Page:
Can Unsecured Creditors Place a Lien on Joint Property in the State of Pennsylvania?

Placing a lien on property and executing the lien are two different processes. In the state of Pennsylvania, an unsecured creditor with the right court documents may place a lien on joint property. Depending on the type of joint ownership of the property, the creditor may be unable to enforce the lien through a sale of the property.

Unsecured Creditors

In Pennsylvania, unsecured creditors may only place a lien against property if they win a lawsuit against the property owner or owners. An unsecured creditor is defined as one who has loaned money without benefit of collateral. Credit card lenders are examples of unsecured creditors. The creditor must file a complaint in the form of a lawsuit against the debtor before the Pennsylvania statute of limitations for debt collection expires. The state statute of limitations there is four years for all types of unsecured debt.


If an unsecured creditor files a complaint against the debtor and wins a judgment, the judgment is valid for 20 years in Pennsylvania. Creditors with judgments may file a lien against real or personal property by paying the designated fees for recording the lien with the clerk of court of the county where the judgment was entered. Judgment liens are enforceable for five years, but they may be revived before they expire.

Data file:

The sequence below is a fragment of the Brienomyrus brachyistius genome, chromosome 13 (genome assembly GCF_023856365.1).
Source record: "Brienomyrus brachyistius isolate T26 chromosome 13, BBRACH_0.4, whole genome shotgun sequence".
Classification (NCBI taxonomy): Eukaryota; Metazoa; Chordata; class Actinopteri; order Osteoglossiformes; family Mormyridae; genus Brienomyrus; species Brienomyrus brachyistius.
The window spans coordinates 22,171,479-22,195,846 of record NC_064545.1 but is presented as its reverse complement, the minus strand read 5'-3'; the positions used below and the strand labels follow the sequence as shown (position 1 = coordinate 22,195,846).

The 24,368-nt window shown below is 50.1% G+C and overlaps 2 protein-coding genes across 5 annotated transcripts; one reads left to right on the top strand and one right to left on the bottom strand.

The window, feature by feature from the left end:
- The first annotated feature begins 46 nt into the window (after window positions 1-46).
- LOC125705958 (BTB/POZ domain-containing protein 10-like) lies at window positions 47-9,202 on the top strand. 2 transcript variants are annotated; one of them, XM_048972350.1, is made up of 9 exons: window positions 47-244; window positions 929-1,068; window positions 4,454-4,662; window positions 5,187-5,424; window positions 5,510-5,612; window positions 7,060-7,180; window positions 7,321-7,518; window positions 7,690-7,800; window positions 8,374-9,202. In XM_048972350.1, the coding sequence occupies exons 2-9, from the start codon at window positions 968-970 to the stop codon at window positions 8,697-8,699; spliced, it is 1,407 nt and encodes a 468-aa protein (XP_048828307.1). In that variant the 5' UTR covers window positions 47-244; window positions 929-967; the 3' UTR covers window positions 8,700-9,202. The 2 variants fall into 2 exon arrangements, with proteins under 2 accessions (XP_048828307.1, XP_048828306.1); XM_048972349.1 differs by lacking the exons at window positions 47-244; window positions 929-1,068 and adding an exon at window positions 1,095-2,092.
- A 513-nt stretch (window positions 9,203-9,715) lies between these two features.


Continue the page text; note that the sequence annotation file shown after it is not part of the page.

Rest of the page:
Marital Joint Property Lien

The state of Pennsylvania protects real and personal property that is jointly owned by a married couple from being sold due to a lien placed by unsecured creditors. The creditor may attach the lien to marital property, which clouds the title, but the lien will only be satisfied if the couple voluntarily sells the joint property. Marital property is owned as a tenancy by the entirety. If the married couple becomes divorced or if one spouse dies, the joint ownership reverts to tenants in common.

Types of Ownership

Property held jointly that is not marital property may be subject to the execution of an unsecured creditors lien. The types of ownership dictates how much of the property that may be attached by the lien. For example, a property with multiple owners may be held as tenants in common where each owner owns an equal share. Judgment liens attach to the undivided share of the property owned by the judgment debtor. If multiple owners jointly own property in Pennsylvania under a joint tenancy with common law right of survivorship, the judgment lien also attaches to the portion of the property owned by the debtor.